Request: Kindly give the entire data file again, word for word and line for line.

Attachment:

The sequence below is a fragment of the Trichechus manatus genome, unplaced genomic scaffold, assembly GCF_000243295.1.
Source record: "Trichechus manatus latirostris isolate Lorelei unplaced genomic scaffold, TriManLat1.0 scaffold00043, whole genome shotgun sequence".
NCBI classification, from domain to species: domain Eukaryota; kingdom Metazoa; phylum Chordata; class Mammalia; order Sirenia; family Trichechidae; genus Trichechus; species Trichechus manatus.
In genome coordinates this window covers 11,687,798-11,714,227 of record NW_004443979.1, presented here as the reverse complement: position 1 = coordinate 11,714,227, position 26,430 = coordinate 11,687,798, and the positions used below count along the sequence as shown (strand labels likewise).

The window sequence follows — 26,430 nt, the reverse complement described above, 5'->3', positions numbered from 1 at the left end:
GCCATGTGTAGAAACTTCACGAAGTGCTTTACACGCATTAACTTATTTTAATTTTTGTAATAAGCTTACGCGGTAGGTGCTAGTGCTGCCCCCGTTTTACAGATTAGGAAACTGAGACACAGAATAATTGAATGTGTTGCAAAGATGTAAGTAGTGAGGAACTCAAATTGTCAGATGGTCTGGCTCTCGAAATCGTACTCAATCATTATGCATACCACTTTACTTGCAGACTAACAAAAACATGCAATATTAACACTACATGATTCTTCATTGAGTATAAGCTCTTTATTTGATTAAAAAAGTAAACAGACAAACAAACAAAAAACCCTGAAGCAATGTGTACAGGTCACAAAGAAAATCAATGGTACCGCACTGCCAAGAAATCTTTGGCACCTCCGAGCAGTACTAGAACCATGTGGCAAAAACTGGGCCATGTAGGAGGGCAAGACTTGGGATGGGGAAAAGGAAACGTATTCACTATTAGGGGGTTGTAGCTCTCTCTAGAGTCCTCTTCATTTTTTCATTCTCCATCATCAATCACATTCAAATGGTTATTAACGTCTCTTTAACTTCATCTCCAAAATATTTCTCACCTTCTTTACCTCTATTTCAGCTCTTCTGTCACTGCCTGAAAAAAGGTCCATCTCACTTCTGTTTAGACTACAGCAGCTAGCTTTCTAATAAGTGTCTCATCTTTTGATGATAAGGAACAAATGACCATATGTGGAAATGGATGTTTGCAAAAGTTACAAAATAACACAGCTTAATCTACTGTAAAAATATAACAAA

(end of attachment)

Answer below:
The sequence below is a fragment of the Trichechus manatus genome, unplaced genomic scaffold, assembly GCF_000243295.1.
Source record: "Trichechus manatus latirostris isolate Lorelei unplaced genomic scaffold, TriManLat1.0 scaffold00043, whole genome shotgun sequence".
NCBI classification, from domain to species: domain Eukaryota; kingdom Metazoa; phylum Chordata; class Mammalia; order Sirenia; family Trichechidae; genus Trichechus; species Trichechus manatus.
In genome coordinates this window covers 11,687,798-11,714,227 of record NW_004443979.1, presented here as the reverse complement: position 1 = coordinate 11,714,227, position 26,430 = coordinate 11,687,798, and the positions used below count along the sequence as shown (strand labels likewise).

The window sequence follows — 26,430 nt, the reverse complement described above, 5'->3', positions numbered from 1 at the left end:
GCCATGTGTAGAAACTTCACGAAGTGCTTTACACGCATTAACTTATTTTAATTTTTGTAATAAGCTTACGCGGTAGGTGCTAGTGCTGCCCCCGTTTTACAGATTAGGAAACTGAGACACAGAATAATTGAATGTGTTGCAAAGATGTAAGTAGTGAGGAACTCAAATTGTCAGATGGTCTGGCTCTCGAAATCGTACTCAATCATTATGCATACCACTTTACTTGCAGACTAACAAAAACATGCAATATTAACACTACATGATTCTTCATTGAGTATAAGCTCTTTATTTGATTAAAAAAGTAAACAGACAAACAAACAAAAAACCCTGAAGCAATGTGTACAGGTCACAAAGAAAATCAATGGTACCGCACTGCCAAGAAATCTTTGGCACCTCCGAGCAGTACTAGAACCATGTGGCAAAAACTGGGCCATGTAGGAGGGCAAGACTTGGGATGGGGAAAAGGAAACGTATTCACTATTAGGGGGTTGTAGCTCTCTCTAGAGTCCTCTTCATTTTTTCATTCTCCATCATCAATCACATTCAAATGGTTATTAACGTCTCTTTAACTTCATCTCCAAAATATTTCTCACCTTCTTTACCTCTATTTCAGCTCTTCTGTCACTGCCTGAAAAAAGGTCCATCTCACTTCTGTTTAGACTACAGCAGCTAGCTTTCTAATAAGTGTCTCATCTTTTGATGATAAGGAACAAATGACCATATGTGGAAATGGATGTTTGCAAAAGTTACAAAATAACACAGCTTAATCTACTGTAAAAATATAACAAA